There were three stages of the Israelites’ exile in Egypt: גרות-being a foreigner, עבדות-slavery, and עינוי-affliction. As we saw in the previous weeks’ Parshiot, the Israelites only intended to temporarily live in the Land of Egypt (ג.ו.ר) and remain foreigners in the land. However, they began to feel comfortable there, settled there (ש.ו.ב)and felt bound to the land (א.ח.ז.).
The first stage of exile, גרות, didn’t last very long as the Israelites soon adapted to their new environment. It was this feeling of routine that led to the second stage of the Israelites’ exile- עבדות. However, the Israelite’s slavery wasn’t JUST slavery, it is described as “back breaking” and “harsh”.
וַיַּעֲבִדוּ מִצְרַיִם אֶת בְּנֵי יִשְׂרָאֵל בְּפָרֶךְ:
So the Egyptians enslaved the children of Israel with back breaking labour.
The only other time the root פ.ר.כ appears in Tanakh, is in the word פרוכת - the curtain separating the Holy of Holies from the Sanctuary in the Tabernacle. From this we can see, that the wordבְּפָרֶךְ contains a connotation of separation. The second stage of exile, עבדות separated the Israelites from other Egyptian citizens, making them slaves with no civil or political rights. The Israelites were isolated.
It is interesting to notice, that the separation and isolation of the Israelites occurred once the Israelites were settled and comfortable in Egypt. The Israelites had forgotten the first stage of their exile גרות and needed to be reminded that they were still foreigners. This isolation, this בְּפָרֶךְ- reminded the Israelites that they were different, they had their own homeland, and they were foreigners in Egypt.
This concept of isolation and being different, is one of the defining characteristics of the Jewish people throughout the millennium. After the Israelites are redeemed from Egypt, G-d tells them through Moses
וְאַתֶּם תִּהְיוּ לִי מַמְלֶכֶת כֹּהֲנִים וְגוֹי קָדוֹשׁ
And you shall be to Me a kingdom of princes and a holy nation.’
The root ק.ד.ש also has a connotation of isolation and separation. For example, Shabbat, is the holiest day of the week and it is ‘set aside’ and ‘different’ to all the other days of the week. The Jewish people, the “holy nation” are also set aside and different.
Menachem Begin would hold a Parsha Shiur at his house every Shabbat. At one such Shiur, he talked about the identity of the Jewish people and the very fact that we are separate, that we are different. He explained that the reason that the Jews are separate is not because there is only one Jewish state in the world or because Hebrew is the official language of one country in the world but because we are something unique a “nation-faith” –. This means that we are not just a nation – the Jewish People, but also a religion – Judaism. One cannot be a member of Am Yisrael without being Jewish, and one cannot be Jewish without being part of Am Yisrael. The two MUST go together. If we assimilate, if we forget our religion, if we forget that we are foreigners in a foreign land, if we become comfortable in a foreign land; we cease to be different and we cease to exist.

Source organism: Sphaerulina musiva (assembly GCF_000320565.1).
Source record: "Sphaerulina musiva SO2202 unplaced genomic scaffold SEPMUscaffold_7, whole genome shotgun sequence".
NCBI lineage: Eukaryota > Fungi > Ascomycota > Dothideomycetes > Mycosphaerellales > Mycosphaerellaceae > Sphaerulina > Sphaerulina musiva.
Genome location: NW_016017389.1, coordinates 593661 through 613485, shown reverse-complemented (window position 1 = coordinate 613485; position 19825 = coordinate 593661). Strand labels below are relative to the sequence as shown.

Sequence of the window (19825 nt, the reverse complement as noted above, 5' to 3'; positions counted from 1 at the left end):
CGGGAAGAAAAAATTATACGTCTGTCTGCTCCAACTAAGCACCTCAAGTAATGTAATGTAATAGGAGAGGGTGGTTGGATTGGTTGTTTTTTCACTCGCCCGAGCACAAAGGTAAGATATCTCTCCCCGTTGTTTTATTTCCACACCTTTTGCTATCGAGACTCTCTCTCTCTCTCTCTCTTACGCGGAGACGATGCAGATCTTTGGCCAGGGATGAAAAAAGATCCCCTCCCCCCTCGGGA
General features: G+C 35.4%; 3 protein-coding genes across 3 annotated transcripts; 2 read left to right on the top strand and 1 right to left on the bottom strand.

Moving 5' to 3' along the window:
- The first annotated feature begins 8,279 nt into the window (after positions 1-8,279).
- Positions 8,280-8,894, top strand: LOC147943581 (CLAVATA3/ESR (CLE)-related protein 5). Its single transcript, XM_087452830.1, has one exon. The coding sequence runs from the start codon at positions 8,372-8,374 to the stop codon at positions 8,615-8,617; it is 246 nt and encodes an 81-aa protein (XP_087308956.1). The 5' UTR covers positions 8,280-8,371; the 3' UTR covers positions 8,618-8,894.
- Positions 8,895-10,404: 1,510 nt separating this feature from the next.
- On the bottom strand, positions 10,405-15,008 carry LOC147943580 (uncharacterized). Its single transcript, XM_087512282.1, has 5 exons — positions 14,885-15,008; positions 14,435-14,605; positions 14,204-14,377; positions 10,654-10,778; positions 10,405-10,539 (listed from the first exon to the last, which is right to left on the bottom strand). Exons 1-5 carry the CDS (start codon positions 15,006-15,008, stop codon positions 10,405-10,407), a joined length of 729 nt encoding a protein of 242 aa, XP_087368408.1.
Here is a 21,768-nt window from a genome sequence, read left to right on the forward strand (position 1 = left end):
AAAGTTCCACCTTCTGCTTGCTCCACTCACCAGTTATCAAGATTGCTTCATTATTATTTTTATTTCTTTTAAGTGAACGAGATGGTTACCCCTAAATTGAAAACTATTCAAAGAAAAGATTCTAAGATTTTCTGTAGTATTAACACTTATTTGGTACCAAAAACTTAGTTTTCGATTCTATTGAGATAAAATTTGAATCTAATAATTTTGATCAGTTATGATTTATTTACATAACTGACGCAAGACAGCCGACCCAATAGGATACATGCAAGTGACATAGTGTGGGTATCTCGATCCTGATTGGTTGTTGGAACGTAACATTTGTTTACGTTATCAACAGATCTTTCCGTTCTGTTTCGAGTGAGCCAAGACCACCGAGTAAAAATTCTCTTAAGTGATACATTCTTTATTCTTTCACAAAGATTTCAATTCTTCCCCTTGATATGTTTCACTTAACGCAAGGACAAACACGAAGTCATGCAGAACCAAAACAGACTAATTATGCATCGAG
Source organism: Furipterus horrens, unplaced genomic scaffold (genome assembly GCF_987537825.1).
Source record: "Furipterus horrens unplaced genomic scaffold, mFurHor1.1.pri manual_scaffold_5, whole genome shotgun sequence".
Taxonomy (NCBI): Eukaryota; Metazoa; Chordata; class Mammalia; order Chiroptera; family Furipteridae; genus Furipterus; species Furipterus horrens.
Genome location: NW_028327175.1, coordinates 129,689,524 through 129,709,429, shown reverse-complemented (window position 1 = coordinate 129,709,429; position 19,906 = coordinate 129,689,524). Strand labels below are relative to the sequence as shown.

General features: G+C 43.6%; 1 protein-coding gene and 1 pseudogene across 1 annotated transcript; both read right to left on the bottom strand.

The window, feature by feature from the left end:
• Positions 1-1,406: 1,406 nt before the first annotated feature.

The back breaking Egyptian slavery was not just to remind us that we’re different…but happened BECAUSE we are different. The Egyptians enslaved the Israelites BECAUSE they were foreigners, and because, as foreigners they had no rights. The actual root of the עבדות, was the גרות, and the mistaken notion that foreigners have no rights.
In contrast to the Egyptian way of thinking, the Torah’s laws ALWAYS protect the rights of strangers. 24 times throughout the Torah, whenever the Torah discusses a person’s rights, the stranger, the foreigner, is given special protection.
The measure of justice in a country, is not measured by the rights attained by the rich, native, well-connected people, but by the justice given to the unprotected stranger. One of the basic ideas of Jewish law is complete equality of the native and the stranger.
R’ Samson Raphael Hirsch wrote in his commentary on this phrase
In Jewish Law, the homeland does not grant human rights; rather, human rights grant the homeland! Jewish law does not distinguish between human rights and citizens’ rights.
R’ Samson Raphael Hirsch unfortunately died long before the re-establishment of the State of Israel; but as Jews, we can be proud to say, how relevant a description, his words are to the Jewish state.
In the one Jewish state in the world, anyone can receive Israeli citizenship, anyone with Israeli citizenship can run for Parliament, be a Supreme Court Judge, receive a tertiary education etc! 20% of Israeli’s population is Arab, and they are represented in our governmental, legal, military, law enforcement, education and medical systems!
In a neighbourhood where abuse of human rights, civil rights and political rights is rampant, Israel a safe haven and a “light unto the nations”.
As Jews in Israel, we must remember our own history. Our own abuse, exile, and discrimination. We must be a “light unto the nations” and remain a proud upholder of human, civil and political rights for all - as Jewish Law requires us.
However, as Jews in the Diaspora, we must remember that we are different, we are separate. We must not become overly comfortable in our host countries, and remember that we have an eternal homeland that is waiting for us.
PM Netanyahu addresses International Human Rights day 2011
"Go live in Syria for a year. Then tell me how you feel."